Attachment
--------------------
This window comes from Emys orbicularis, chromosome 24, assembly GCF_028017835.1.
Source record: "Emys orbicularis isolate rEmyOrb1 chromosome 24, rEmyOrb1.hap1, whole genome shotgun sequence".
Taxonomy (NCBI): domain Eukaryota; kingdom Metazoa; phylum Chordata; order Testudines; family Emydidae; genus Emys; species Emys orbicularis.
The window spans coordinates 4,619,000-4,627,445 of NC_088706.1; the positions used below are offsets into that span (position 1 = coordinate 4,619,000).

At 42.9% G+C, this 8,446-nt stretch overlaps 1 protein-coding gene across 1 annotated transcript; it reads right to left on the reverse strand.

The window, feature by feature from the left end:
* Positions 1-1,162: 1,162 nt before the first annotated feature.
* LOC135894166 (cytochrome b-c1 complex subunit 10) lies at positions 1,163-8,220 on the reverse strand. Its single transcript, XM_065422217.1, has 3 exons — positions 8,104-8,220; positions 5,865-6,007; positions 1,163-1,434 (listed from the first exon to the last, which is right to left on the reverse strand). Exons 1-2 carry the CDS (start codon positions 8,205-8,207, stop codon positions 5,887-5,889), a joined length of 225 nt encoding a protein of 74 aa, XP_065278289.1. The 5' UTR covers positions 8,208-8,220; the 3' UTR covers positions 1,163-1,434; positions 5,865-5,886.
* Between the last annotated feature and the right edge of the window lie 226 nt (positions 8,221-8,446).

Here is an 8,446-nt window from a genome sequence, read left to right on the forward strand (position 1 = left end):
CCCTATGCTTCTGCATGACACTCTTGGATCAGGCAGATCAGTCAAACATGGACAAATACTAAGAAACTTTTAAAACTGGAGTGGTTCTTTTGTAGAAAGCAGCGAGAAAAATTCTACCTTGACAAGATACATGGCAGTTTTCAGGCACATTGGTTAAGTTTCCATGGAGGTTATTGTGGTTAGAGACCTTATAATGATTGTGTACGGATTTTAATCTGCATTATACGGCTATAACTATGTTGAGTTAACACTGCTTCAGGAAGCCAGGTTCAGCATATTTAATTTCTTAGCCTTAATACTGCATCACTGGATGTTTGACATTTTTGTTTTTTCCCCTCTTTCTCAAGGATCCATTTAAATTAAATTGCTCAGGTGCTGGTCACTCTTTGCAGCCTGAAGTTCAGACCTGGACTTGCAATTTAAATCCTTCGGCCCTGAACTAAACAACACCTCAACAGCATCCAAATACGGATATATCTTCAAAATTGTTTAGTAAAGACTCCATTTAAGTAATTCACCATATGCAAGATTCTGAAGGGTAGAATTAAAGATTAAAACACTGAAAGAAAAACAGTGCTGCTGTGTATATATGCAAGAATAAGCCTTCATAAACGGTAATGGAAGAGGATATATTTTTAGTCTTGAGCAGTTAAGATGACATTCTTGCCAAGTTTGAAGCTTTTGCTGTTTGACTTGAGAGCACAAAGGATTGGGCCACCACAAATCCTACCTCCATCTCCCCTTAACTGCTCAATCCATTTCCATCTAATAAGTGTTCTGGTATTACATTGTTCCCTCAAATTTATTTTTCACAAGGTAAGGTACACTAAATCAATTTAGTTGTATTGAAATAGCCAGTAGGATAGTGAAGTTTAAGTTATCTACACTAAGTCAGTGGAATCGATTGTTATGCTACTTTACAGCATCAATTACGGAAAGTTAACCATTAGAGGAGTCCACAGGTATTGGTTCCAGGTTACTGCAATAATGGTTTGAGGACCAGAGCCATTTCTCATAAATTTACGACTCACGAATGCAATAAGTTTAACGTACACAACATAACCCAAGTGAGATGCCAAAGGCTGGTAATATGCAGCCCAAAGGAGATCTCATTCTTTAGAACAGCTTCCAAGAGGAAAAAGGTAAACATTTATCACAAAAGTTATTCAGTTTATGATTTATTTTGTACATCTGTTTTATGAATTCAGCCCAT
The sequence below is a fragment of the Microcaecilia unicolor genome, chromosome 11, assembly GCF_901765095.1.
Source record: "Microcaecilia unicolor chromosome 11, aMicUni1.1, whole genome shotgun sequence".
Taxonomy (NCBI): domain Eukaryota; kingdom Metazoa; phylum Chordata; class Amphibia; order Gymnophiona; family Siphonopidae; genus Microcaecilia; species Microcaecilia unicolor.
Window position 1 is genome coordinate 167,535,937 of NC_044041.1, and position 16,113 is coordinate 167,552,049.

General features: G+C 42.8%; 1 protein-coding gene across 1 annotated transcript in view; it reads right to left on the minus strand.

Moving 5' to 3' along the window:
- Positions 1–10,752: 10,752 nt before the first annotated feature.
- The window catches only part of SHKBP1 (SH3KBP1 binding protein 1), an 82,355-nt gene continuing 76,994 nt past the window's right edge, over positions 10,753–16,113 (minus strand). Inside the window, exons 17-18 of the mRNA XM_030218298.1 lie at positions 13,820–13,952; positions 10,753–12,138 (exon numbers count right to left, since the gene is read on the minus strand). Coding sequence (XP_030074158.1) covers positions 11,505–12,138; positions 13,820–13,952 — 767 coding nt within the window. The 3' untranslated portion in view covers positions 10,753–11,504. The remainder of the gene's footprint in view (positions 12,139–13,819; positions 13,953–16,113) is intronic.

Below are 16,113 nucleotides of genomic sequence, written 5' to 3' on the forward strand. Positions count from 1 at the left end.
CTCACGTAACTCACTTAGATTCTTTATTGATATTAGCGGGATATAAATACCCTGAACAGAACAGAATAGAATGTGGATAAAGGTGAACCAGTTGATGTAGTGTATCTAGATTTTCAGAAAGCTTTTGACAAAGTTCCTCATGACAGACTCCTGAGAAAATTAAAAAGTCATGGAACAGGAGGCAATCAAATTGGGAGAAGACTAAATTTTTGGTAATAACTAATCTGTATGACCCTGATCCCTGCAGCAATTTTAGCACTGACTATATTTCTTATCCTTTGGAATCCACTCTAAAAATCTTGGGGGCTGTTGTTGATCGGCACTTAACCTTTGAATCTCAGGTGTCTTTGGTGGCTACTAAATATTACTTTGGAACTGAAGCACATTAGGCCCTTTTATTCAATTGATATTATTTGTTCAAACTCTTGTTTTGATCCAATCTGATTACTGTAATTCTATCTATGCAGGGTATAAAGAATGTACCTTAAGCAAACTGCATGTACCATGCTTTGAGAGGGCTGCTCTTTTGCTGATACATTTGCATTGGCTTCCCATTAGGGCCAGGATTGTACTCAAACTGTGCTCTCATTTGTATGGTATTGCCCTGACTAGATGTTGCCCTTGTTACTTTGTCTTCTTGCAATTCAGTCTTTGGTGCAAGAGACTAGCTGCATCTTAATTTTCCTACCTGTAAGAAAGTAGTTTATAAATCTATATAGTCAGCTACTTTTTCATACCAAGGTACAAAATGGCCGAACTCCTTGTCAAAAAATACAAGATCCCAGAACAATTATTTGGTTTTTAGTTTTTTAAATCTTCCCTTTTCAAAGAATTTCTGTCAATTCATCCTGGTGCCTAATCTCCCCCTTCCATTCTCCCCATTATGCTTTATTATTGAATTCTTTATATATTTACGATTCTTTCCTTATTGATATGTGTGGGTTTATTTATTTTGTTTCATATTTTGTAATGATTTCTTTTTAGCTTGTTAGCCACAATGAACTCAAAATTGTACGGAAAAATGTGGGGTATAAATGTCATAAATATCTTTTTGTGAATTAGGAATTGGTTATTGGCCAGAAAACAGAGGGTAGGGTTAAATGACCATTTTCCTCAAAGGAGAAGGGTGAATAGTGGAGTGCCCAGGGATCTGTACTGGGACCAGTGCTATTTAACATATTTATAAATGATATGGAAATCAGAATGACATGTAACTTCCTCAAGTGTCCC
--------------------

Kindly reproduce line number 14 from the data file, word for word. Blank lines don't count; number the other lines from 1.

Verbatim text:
Taxonomy (NCBI): domain Eukaryota; kingdom Metazoa; phylum Chordata; class Amphibia; order Gymnophiona; family Siphonopidae; genus Microcaecilia; species Microcaecilia unicolor.